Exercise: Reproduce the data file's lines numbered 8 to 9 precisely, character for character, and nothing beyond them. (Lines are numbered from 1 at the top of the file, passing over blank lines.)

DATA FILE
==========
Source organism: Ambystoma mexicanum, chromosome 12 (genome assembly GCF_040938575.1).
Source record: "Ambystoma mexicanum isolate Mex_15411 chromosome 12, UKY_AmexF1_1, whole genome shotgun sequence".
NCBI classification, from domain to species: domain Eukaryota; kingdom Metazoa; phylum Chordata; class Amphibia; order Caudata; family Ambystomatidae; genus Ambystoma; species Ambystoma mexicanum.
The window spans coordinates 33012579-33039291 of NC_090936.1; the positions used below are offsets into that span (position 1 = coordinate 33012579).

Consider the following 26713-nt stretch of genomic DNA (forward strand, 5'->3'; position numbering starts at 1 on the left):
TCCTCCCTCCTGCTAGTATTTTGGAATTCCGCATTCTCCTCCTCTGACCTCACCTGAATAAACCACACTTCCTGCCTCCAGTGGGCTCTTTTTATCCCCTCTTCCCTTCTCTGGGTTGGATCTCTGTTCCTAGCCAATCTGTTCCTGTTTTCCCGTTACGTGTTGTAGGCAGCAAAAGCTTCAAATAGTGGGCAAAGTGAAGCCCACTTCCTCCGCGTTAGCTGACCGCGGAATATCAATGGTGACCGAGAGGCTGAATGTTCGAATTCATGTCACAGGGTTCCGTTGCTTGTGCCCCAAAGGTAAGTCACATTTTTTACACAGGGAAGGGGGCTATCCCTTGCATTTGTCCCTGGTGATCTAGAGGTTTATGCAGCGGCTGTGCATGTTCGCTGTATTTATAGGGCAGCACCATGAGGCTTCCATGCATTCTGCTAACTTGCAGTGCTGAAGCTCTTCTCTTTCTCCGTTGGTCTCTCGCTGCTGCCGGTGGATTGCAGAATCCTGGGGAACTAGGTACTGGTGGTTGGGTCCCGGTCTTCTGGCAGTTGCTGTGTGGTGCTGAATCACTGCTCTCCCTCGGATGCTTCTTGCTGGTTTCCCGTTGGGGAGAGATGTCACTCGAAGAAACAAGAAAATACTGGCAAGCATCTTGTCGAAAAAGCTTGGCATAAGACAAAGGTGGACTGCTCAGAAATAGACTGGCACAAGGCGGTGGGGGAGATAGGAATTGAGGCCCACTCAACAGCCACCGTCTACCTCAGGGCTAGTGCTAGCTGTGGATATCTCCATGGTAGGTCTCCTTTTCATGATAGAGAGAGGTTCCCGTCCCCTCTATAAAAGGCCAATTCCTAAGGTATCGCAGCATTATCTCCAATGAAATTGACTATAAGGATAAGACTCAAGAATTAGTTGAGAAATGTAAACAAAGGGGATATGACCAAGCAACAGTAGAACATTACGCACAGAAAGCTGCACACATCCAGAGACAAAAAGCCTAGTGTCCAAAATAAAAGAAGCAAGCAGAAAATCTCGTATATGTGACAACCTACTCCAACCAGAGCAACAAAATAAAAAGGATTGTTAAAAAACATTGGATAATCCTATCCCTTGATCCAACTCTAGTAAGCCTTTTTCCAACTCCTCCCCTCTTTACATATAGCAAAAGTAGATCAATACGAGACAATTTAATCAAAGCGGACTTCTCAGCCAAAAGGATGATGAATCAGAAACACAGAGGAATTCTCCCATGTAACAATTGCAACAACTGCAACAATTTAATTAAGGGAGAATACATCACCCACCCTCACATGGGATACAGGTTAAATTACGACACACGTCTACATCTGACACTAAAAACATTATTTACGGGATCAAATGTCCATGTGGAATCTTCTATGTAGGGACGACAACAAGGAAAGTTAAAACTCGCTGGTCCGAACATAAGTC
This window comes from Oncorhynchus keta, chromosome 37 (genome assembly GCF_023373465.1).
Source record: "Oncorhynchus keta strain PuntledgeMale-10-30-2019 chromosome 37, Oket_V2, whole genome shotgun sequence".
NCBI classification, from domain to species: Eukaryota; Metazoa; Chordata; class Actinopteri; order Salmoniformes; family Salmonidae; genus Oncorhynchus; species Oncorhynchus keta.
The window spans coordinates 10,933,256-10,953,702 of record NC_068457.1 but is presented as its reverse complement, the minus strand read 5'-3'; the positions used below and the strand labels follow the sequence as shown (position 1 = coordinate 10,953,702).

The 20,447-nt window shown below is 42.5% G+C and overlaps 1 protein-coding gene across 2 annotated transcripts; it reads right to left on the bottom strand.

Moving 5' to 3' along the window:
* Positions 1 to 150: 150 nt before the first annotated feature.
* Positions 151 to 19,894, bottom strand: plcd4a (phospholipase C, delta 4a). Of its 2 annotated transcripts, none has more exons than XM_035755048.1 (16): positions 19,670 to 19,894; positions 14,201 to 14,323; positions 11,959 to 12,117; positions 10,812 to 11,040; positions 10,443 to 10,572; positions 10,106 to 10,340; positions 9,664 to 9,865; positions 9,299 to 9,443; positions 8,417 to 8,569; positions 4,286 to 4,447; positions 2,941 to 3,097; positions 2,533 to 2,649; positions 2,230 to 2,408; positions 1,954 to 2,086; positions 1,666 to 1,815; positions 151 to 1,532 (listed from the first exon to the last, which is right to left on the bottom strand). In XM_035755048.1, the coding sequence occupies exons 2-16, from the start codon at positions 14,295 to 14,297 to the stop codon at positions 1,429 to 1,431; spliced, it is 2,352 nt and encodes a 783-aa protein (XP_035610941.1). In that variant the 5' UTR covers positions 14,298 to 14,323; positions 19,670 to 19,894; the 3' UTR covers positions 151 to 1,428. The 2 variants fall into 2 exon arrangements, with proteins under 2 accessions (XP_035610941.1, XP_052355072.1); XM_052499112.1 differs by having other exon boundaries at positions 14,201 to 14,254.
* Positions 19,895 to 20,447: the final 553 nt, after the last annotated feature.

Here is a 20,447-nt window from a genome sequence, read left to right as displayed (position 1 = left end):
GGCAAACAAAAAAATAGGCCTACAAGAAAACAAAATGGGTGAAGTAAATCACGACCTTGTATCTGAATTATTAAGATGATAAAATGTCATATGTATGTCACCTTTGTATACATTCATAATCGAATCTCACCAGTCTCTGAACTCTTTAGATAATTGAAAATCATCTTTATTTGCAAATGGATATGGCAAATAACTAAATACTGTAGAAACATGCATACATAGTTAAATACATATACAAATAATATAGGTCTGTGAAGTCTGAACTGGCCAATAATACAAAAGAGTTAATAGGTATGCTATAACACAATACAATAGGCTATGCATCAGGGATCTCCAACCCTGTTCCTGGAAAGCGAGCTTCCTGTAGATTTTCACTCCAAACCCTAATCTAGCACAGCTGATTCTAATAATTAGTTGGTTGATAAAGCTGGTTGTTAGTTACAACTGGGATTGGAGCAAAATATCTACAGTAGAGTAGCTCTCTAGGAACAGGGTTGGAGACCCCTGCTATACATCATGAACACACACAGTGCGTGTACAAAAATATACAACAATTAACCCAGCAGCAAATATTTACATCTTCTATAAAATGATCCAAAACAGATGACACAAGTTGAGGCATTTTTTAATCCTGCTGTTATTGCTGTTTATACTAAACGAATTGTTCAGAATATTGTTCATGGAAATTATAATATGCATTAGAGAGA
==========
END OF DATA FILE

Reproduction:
Source record: "Oncorhynchus keta strain PuntledgeMale-10-30-2019 chromosome 37, Oket_V2, whole genome shotgun sequence".
NCBI classification, from domain to species: Eukaryota; Metazoa; Chordata; class Actinopteri; order Salmoniformes; family Salmonidae; genus Oncorhynchus; species Oncorhynchus keta.